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Harassment of geese to begin
City hopes noise-makers will encourage birds to find new home
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Many of the Canada geese have fled Veterans Memorial Lake, and plans are set to get rid of the stragglers, the Great Bend City Council learned Monday night.
“The out-of-town geese have gone” due to the change in the weather, said City Administrator Howard Partington. “The locals are still there. We just have to ask them to find a new place to call home.”
 Now, the effort to chase these foul fowl away can begin. The city purchased two orange, hand-held pistol-like launchers that will be used to shoot “bird bombs” and “screamers” 80 feet into the air over the lake.
This will be done starting this week during the day between 8 a.m. and 6 p.m., to minimize the disturbance to area residents. The use of the devices will continue indefinitely.
 The waste from these birds is seen as a key contributor to the toxic blue-green algae problem. The algae has led the Kansas Department of Health and Environment to place the lake under a warning status that encourages people and pets to avoid prolonged contact with the water. 
In addition, state health and wildlife officials have been notified about the intent to introduce chemicals into the water to eliminate the algae. Now, monitoring is taking place to get a baseline by which to judge improvements.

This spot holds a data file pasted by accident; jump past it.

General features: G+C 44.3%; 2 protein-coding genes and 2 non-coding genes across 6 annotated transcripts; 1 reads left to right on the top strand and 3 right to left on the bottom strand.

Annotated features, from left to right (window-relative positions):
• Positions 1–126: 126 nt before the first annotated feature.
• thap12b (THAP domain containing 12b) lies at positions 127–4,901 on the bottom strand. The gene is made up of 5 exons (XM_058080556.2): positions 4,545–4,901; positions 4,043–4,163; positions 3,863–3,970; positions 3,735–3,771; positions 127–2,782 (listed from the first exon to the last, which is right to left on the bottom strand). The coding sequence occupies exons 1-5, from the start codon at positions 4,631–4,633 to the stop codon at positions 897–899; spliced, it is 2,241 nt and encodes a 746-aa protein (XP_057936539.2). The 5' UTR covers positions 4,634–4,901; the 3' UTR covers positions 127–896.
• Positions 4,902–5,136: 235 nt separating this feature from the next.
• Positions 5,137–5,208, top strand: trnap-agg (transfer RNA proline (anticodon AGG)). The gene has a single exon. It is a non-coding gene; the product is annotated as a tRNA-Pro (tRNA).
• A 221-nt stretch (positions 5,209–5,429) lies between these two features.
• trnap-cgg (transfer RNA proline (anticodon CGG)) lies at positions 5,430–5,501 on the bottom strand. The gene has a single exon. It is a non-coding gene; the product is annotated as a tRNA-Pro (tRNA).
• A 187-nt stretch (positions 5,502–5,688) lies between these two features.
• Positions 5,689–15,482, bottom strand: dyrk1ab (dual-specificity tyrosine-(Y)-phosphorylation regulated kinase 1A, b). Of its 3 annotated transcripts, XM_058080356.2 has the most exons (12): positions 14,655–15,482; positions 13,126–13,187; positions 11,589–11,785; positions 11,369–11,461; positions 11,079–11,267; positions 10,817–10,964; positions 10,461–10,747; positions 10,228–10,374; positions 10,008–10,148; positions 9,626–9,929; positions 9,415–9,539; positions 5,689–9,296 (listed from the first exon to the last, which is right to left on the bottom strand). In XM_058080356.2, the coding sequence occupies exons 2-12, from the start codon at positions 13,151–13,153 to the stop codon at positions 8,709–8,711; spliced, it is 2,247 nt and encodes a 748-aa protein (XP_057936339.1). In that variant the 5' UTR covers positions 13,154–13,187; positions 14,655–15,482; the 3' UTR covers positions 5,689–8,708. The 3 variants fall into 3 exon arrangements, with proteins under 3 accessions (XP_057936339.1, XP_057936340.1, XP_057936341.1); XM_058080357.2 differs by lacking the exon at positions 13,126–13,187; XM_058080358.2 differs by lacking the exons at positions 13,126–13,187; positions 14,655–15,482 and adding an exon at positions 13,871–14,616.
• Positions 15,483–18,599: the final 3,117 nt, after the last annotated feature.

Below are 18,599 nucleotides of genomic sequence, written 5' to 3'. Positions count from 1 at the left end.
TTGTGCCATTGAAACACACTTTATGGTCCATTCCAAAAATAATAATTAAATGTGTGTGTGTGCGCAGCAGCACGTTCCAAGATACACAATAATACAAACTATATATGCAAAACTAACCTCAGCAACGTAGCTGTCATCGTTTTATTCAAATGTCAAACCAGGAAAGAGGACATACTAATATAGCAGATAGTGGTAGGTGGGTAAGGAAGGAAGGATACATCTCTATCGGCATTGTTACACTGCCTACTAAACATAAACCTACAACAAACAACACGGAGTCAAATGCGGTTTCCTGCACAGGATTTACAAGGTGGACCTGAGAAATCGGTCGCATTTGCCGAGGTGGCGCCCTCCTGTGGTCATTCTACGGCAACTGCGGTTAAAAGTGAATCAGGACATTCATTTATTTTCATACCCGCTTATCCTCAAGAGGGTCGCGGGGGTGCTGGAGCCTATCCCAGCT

Down the road, after the geese are gone, this process will begin.
 The city has battled the toxic algae in the lake for years. The City Council approved earlier this year contracting with a consulting firm, CH2M Hill, of Englewood, Colo., to remediate the problem.
In addition, there are future efforts also in the works, a letter mailed to Great Bend residents recently.
Officials need to reduce the amount of phosphorus entering the lake through storm water runoff which occurs primarily through the introduction of lawn and crop fertilizers, washing of grass clippings and leaves into storm drains, etc. In addition, they will be looking at ways to make long-term improvements to the watershed that drains into the lake.
The city will plan to establish a baseline monitoring system to document the current condition of the lake and to assess the effectiveness of our restoration efforts over the course of time. And, the city will introduce an alum micro-floc chemical dose into the lake to reduce the phosphorus and improve water clarity.
This should help in the short-term, but it is not intended as a permanent solution to the problem. The chemical has been determined to be safe and effective and has been approved after conferring with KDHE.
Once the algae problem has been resolved, the city will begin looking at re-balancing the lake ecosystem and restocking the lake with fish for recreational purposes. Vet’s Lake will still prohibit swimming and wading as it has in the past.
 The  swans introduced into Vets to chase the geese away, but didn’t, have been relocated to Brit Spaugh Zoo.